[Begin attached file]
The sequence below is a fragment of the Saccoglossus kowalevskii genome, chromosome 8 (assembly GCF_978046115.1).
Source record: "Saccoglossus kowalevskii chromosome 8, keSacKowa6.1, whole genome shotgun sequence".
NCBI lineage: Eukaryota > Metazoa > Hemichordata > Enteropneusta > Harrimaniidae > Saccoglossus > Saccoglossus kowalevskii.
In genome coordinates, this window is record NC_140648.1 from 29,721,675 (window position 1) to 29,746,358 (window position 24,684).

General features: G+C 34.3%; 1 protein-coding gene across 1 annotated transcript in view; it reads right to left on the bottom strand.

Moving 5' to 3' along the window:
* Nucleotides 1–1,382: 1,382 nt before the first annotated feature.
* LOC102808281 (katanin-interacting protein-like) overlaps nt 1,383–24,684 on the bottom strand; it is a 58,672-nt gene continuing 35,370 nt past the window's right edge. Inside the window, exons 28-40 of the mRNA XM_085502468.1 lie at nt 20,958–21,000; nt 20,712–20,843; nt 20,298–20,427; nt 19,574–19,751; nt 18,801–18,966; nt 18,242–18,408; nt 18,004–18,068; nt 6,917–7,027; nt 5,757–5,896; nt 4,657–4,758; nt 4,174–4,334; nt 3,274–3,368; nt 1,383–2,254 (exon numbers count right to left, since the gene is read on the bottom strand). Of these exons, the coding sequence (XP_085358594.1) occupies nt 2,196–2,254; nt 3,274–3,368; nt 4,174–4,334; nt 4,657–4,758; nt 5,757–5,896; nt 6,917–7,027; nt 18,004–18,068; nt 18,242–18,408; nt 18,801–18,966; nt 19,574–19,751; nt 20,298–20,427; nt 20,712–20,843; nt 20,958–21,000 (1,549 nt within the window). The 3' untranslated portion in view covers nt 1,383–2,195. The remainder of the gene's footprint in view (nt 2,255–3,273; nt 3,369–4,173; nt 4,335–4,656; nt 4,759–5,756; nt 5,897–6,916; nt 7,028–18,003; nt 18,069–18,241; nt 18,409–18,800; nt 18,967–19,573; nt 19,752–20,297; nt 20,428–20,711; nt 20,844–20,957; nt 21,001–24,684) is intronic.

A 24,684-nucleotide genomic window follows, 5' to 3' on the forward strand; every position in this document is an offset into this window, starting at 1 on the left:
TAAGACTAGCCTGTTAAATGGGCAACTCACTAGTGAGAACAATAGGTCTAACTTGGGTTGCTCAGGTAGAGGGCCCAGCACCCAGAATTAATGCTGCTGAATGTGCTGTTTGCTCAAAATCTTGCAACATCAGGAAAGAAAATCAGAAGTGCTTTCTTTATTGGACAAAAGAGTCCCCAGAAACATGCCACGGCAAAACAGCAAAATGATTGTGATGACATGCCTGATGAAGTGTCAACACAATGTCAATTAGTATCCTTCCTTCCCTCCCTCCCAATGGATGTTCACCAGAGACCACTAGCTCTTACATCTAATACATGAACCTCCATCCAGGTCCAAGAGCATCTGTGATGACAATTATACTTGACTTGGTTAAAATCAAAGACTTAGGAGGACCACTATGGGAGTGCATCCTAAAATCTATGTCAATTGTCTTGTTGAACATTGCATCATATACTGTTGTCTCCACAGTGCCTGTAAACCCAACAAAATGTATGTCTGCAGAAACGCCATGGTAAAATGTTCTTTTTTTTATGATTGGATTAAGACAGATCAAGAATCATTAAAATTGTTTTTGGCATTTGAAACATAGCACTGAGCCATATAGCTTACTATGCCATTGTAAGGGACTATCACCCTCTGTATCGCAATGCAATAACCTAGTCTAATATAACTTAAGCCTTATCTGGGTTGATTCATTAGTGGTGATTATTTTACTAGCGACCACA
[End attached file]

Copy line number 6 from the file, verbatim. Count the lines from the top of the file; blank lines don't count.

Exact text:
Moving 5' to 3' along the window: